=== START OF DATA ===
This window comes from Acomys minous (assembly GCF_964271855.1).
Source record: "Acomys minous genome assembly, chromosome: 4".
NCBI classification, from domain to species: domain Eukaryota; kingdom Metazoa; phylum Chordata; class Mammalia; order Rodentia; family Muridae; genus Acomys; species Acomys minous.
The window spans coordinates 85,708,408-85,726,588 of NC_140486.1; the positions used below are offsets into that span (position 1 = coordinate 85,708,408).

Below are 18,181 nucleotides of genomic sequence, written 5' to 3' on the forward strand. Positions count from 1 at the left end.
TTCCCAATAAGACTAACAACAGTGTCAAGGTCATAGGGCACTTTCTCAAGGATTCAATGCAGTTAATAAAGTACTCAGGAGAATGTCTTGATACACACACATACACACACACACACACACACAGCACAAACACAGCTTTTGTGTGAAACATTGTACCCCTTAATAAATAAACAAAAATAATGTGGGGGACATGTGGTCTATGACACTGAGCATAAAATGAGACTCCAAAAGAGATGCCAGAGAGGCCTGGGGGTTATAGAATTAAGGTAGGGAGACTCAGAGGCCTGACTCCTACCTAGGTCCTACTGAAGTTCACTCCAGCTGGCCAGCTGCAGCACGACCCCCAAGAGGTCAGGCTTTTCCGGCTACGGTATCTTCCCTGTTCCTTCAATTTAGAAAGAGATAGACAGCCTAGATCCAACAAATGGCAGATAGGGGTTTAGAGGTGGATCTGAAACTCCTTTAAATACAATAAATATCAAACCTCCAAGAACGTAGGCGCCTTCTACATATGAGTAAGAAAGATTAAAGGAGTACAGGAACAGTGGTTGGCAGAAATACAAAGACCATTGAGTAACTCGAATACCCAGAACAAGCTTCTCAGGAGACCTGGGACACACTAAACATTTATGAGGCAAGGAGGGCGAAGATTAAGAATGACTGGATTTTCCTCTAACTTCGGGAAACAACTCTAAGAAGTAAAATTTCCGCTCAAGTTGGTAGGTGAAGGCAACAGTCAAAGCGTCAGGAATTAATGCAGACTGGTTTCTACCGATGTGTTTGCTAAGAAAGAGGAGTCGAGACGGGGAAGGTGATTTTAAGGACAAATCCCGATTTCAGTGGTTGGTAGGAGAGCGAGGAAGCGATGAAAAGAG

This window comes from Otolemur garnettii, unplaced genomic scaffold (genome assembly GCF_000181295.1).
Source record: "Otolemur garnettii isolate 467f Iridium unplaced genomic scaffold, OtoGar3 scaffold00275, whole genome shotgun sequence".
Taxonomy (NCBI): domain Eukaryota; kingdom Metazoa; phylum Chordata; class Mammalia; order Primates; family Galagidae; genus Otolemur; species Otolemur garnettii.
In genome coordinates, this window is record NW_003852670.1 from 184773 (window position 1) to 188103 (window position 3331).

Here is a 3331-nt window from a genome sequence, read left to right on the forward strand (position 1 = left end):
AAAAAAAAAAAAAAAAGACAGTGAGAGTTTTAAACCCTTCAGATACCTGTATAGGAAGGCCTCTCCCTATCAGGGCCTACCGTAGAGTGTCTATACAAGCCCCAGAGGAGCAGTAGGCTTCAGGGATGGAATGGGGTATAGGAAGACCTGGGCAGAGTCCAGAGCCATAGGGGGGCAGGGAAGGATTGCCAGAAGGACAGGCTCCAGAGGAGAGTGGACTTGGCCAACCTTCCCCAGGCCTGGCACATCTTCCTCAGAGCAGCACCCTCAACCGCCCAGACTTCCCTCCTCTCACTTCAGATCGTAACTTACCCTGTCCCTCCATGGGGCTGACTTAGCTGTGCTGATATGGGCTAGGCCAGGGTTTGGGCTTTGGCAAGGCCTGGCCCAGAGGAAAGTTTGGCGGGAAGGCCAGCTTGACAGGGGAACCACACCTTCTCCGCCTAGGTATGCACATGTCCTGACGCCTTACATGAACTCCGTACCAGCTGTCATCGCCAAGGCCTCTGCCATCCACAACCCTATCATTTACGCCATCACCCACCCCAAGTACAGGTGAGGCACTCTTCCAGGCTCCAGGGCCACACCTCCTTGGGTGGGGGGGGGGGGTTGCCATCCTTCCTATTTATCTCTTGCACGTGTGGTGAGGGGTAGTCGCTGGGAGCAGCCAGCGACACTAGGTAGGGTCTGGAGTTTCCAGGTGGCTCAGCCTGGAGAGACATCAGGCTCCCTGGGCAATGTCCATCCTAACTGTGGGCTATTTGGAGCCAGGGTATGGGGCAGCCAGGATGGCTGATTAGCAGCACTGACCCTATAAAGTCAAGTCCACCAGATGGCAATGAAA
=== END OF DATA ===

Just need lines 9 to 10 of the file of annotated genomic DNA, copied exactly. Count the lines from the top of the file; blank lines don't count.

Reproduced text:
Taxonomy (NCBI): domain Eukaryota; kingdom Metazoa; phylum Chordata; class Mammalia; order Primates; family Galagidae; genus Otolemur; species Otolemur garnettii.
In genome coordinates, this window is record NW_003852670.1 from 184773 (window position 1) to 188103 (window position 3331).